Terence Daniels decided to volunteer as a Big Brother mentor because, he says, “I live by the idea of wanting this world to be a better place because I was in it.
“I wasn’t sure if I had what it takes to be a ‘Big,’ but I knew I could share my story and some of the lessons I’ve learned and pass them on.”
His strategy worked. At this summer’s National Big Brothers Big Sisters gala in San Diego, he was named National Big Brother of the Year.
Daniels, who had been a Little Brother in his youth, was matched with his own “Little,” Terrell, in 2009. They were paired through Big Brothers Big Sisters of Greater Cincinnati.
Terrell was 9, and his early life was difficult. His younger brother died, his parents were incarcerated and he was separated from his other siblings. His aunt, Mahogany Howard, gained custody and decided that having another positive adult role model, a Big Brother, could help Terrell.
Daniels’ focus from the beginning was to be a person Terrell could count on and one he could look up to. When his military service took him to Iraq, Daniels kept in contact with Terrell. While he was deployed, he got word that Terrell had walked away from a fight at school, remembering his Big Brother’s advice that problems can be dealt with in many ways.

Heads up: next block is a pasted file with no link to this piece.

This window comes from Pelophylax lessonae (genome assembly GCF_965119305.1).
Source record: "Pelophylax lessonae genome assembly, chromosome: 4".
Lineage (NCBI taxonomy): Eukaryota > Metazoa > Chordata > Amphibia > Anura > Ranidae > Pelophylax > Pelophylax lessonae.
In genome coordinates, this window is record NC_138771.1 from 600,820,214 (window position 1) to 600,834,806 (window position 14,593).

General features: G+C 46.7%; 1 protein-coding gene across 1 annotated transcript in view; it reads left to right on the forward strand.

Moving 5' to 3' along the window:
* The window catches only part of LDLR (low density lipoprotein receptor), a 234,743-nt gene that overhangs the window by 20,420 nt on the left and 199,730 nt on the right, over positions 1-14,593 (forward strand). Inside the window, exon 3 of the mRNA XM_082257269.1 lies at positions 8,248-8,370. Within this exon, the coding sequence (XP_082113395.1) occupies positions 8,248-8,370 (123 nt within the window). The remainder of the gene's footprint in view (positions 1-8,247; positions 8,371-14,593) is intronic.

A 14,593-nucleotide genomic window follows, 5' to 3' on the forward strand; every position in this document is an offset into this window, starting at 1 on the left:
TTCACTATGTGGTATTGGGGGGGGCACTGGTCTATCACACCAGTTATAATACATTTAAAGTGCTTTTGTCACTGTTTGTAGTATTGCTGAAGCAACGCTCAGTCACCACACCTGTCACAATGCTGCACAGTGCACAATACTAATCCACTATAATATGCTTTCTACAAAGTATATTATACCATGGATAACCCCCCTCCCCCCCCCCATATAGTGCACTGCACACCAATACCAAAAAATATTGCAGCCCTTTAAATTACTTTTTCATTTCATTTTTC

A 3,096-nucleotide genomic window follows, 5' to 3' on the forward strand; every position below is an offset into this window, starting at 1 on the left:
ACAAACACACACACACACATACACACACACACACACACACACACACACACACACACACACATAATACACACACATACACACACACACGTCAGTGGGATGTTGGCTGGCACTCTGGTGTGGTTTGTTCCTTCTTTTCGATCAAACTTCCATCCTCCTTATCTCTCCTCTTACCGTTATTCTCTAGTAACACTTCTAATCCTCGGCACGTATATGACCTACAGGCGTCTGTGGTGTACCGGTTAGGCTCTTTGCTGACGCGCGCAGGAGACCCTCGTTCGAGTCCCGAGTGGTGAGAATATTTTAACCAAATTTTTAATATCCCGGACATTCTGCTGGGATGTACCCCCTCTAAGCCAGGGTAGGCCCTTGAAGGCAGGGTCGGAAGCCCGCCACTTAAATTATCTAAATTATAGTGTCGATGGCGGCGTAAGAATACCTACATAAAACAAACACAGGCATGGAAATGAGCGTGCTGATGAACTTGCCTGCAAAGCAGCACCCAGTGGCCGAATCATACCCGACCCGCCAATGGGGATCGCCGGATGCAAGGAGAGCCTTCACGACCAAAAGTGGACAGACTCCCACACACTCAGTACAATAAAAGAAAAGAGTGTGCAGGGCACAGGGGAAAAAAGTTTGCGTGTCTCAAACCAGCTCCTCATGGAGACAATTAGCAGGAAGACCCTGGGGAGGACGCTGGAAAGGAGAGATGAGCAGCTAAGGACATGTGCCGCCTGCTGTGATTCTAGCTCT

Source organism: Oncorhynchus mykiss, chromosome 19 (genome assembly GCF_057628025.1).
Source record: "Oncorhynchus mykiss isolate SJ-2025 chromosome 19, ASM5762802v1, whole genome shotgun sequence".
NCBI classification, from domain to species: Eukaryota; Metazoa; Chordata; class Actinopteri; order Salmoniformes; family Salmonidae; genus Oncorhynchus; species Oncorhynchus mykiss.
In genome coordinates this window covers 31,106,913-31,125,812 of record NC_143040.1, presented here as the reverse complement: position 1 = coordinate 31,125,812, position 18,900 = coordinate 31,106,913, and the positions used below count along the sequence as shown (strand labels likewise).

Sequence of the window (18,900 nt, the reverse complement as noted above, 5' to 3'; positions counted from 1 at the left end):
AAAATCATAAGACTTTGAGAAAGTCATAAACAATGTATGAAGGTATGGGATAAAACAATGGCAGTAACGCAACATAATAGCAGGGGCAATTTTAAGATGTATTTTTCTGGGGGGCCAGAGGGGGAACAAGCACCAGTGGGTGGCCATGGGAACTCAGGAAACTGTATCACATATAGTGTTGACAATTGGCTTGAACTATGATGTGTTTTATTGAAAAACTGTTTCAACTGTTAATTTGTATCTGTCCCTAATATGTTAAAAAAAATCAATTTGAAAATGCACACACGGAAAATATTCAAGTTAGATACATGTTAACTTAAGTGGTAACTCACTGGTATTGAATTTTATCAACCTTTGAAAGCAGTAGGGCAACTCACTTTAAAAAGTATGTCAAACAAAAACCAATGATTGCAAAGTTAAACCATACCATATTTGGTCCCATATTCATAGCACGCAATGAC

The two recently returned from Big Brothers Big Sisters’ national gathering where they shared their story with the crowd of nearly 1,000 people.
Terrell said that while Terence “isn’t my blood brother, he is my forever brother.”
Daniels shared his pride in Terrell, who recently graduated from Withrow High School. Terrell joined the National Guard and plans to attend the University of Cincinnati to pursue a career in dentistry.
Kathy List, president and CEO of Big Brothers Big Sisters of Greater Cincinnati, said, “Terence is a shining example of how a volunteer goes about his quiet work – guiding a deserving boy through everyday decisions – all with a goal of raising a confident, competent and productive young man.”
Big Brothers Big Sisters of Greater Cincinnati pairs adult volunteer mentors with children who can benefit from having a positive role model. The agency currently serves 1,180 children, with a waiting list of about 400.